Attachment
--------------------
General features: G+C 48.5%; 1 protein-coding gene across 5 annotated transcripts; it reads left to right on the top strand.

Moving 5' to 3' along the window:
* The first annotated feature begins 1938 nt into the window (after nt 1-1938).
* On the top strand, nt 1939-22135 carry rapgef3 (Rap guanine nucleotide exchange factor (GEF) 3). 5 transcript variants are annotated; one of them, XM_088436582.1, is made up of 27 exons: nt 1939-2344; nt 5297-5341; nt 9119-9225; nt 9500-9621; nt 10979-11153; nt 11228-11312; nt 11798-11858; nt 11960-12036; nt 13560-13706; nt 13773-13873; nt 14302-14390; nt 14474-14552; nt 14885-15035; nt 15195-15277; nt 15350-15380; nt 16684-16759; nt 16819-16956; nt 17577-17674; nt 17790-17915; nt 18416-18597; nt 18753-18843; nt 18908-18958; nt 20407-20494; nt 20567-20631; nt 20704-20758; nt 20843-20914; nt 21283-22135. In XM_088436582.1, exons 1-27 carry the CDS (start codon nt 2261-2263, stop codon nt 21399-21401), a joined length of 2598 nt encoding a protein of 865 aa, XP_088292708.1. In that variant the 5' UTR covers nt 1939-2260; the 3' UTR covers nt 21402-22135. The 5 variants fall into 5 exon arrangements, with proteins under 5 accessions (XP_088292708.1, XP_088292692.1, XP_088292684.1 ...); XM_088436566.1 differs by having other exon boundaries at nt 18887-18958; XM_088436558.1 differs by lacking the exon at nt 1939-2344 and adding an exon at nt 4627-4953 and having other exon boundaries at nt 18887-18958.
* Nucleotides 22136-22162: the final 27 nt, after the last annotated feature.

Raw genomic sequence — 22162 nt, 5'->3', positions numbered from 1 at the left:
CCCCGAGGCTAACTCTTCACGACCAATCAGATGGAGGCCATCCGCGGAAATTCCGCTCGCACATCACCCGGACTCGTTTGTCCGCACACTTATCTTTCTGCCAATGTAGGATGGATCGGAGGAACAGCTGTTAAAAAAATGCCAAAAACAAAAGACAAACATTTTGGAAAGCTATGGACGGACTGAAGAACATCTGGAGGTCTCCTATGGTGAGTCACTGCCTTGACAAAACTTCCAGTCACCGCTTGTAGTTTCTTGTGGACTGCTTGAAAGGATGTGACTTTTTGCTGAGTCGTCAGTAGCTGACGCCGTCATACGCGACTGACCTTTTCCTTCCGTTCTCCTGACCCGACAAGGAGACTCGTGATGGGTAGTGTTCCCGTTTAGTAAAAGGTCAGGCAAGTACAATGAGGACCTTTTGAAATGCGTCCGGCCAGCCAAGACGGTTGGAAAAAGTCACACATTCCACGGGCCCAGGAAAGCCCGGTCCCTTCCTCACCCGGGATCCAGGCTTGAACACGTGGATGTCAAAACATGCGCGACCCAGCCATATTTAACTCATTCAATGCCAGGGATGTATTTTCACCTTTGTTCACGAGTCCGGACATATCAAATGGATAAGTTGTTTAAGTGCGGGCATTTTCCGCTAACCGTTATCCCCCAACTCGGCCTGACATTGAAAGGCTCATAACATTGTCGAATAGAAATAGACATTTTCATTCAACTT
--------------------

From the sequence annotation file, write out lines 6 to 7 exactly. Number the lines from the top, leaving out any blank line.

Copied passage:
Raw genomic sequence — 22162 nt, 5'->3', positions numbered from 1 at the left:
CCCCGAGGCTAACTCTTCACGACCAATCAGATGGAGGCCATCCGCGGAAATTCCGCTCGCACATCACCCGGACTCGTTTGTCCGCACACTTATCTTTCTGCCAATGTAGGATGGATCGGAGGAACAGCTGTTAAAAAAATGCCAAAAACAAAAGACAAACATTTTGGAAAGCTATGGACGGACTGAAGAACATCTGGAGGTCTCCTATGGTGAGTCACTGCCTTGACAAAACTTCCAGTCACCGCTTGTAGTTTCTTGTGGACTGCTTGAAAGGATGTGACTTTTTGCTGAGTCGTCAGTAGCTGACGCCGTCATACGCGACTGACCTTTTCCTTCCGTTCTCCTGACCCGACAAGGAGACTCGTGATGGGTAGTGTTCCCGTTTAGTAAAAGGTCAGGCAAGTACAATGAGGACCTTTTGAAATGCGTCCGGCCAGCCAAGACGGTTGGAAAAAGTCACACATTCCACGGGCCCAGGAAAGCCCGGTCCCTTCCTCACCCGGGATCCAGGCTTGAACACGTGGATGTCAAAACATGCGCGACCCAGCCATATTTAACTCATTCAATGCCAGGGATGTATTTTCACCTTTGTTCACGAGTCCGGACATATCAAATGGATAAGTTGTTTAAGTGCGGGCATTTTCCGCTAACCGTTATCCCCCAACTCGGCCTGACATTGAAAGGCTCATAACATTGTCGAATAGAAATAGACATTTTCATTCAACTT